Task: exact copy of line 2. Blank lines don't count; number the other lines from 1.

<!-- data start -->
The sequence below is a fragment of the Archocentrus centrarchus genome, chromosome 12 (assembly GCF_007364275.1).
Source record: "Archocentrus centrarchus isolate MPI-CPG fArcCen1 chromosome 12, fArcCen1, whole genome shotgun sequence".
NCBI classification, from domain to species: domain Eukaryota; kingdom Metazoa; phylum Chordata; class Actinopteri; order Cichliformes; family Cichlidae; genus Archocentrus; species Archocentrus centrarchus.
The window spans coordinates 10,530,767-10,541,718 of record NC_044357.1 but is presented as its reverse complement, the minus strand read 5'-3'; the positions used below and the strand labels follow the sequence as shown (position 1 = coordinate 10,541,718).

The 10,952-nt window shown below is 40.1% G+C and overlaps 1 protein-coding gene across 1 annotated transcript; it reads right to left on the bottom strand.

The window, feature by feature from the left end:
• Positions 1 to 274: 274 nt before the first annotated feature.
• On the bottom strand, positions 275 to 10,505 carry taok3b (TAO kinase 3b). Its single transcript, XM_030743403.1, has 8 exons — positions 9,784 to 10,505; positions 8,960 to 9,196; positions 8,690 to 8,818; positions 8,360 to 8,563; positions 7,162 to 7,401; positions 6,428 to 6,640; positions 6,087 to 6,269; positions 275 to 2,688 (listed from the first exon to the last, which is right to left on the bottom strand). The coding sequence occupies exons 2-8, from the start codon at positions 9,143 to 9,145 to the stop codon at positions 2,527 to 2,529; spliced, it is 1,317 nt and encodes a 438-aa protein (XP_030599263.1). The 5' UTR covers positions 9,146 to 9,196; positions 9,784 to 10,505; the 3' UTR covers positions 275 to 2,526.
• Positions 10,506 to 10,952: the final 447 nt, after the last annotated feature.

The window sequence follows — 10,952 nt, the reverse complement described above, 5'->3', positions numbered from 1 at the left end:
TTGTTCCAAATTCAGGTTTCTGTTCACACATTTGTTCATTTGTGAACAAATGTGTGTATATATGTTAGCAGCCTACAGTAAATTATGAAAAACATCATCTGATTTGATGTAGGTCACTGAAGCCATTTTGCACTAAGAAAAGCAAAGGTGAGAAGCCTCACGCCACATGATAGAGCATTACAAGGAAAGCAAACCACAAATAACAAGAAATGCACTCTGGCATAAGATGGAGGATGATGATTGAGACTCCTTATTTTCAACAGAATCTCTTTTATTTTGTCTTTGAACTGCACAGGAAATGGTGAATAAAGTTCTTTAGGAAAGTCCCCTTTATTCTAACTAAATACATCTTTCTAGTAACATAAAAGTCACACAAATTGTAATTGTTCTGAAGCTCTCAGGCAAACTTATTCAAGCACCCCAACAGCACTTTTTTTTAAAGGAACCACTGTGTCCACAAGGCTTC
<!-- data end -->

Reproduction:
Source record: "Archocentrus centrarchus isolate MPI-CPG fArcCen1 chromosome 12, fArcCen1, whole genome shotgun sequence".